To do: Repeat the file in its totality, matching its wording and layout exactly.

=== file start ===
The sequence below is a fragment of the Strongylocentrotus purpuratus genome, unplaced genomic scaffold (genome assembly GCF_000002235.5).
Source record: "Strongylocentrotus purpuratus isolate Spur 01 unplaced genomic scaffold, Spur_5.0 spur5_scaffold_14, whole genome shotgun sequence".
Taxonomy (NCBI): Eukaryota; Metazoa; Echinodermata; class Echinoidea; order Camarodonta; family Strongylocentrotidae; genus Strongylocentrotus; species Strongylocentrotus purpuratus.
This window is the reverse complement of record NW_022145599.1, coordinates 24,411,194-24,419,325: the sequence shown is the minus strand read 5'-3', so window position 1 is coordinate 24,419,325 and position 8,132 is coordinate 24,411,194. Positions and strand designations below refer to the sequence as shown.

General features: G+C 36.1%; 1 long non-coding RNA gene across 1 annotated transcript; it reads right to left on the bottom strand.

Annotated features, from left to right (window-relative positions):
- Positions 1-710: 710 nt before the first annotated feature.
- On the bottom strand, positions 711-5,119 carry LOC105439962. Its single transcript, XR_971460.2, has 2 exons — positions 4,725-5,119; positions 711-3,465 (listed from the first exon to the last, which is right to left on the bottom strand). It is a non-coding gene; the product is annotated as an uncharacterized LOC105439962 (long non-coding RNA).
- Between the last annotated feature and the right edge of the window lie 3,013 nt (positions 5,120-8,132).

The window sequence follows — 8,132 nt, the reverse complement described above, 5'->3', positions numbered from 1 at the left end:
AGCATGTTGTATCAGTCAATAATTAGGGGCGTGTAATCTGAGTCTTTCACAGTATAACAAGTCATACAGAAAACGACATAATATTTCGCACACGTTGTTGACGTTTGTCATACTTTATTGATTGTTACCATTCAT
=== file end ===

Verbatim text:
The sequence below is a fragment of the Strongylocentrotus purpuratus genome, unplaced genomic scaffold (genome assembly GCF_000002235.5).
Source record: "Strongylocentrotus purpuratus isolate Spur 01 unplaced genomic scaffold, Spur_5.0 spur5_scaffold_14, whole genome shotgun sequence".
Taxonomy (NCBI): Eukaryota; Metazoa; Echinodermata; class Echinoidea; order Camarodonta; family Strongylocentrotidae; genus Strongylocentrotus; species Strongylocentrotus purpuratus.
This window is the reverse complement of record NW_022145599.1, coordinates 24,411,194-24,419,325: the sequence shown is the minus strand read 5'-3', so window position 1 is coordinate 24,419,325 and position 8,132 is coordinate 24,411,194. Positions and strand designations below refer to the sequence as shown.

General features: G+C 36.1%; 1 long non-coding RNA gene across 1 annotated transcript; it reads right to left on the bottom strand.

Annotated features, from left to right (window-relative positions):
- Positions 1-710: 710 nt before the first annotated feature.
- On the bottom strand, positions 711-5,119 carry LOC105439962. Its single transcript, XR_971460.2, has 2 exons — positions 4,725-5,119; positions 711-3,465 (listed from the first exon to the last, which is right to left on the bottom strand). It is a non-coding gene; the product is annotated as an uncharacterized LOC105439962 (long non-coding RNA).
- Between the last annotated feature and the right edge of the window lie 3,013 nt (positions 5,120-8,132).

The window sequence follows — 8,132 nt, the reverse complement described above, 5'->3', positions numbered from 1 at the left end:
AGCATGTTGTATCAGTCAATAATTAGGGGCGTGTAATCTGAGTCTTTCACAGTATAACAAGTCATACAGAAAACGACATAATATTTCGCACACGTTGTTGACGTTTGTCATACTTTATTGATTGTTACCATTCAT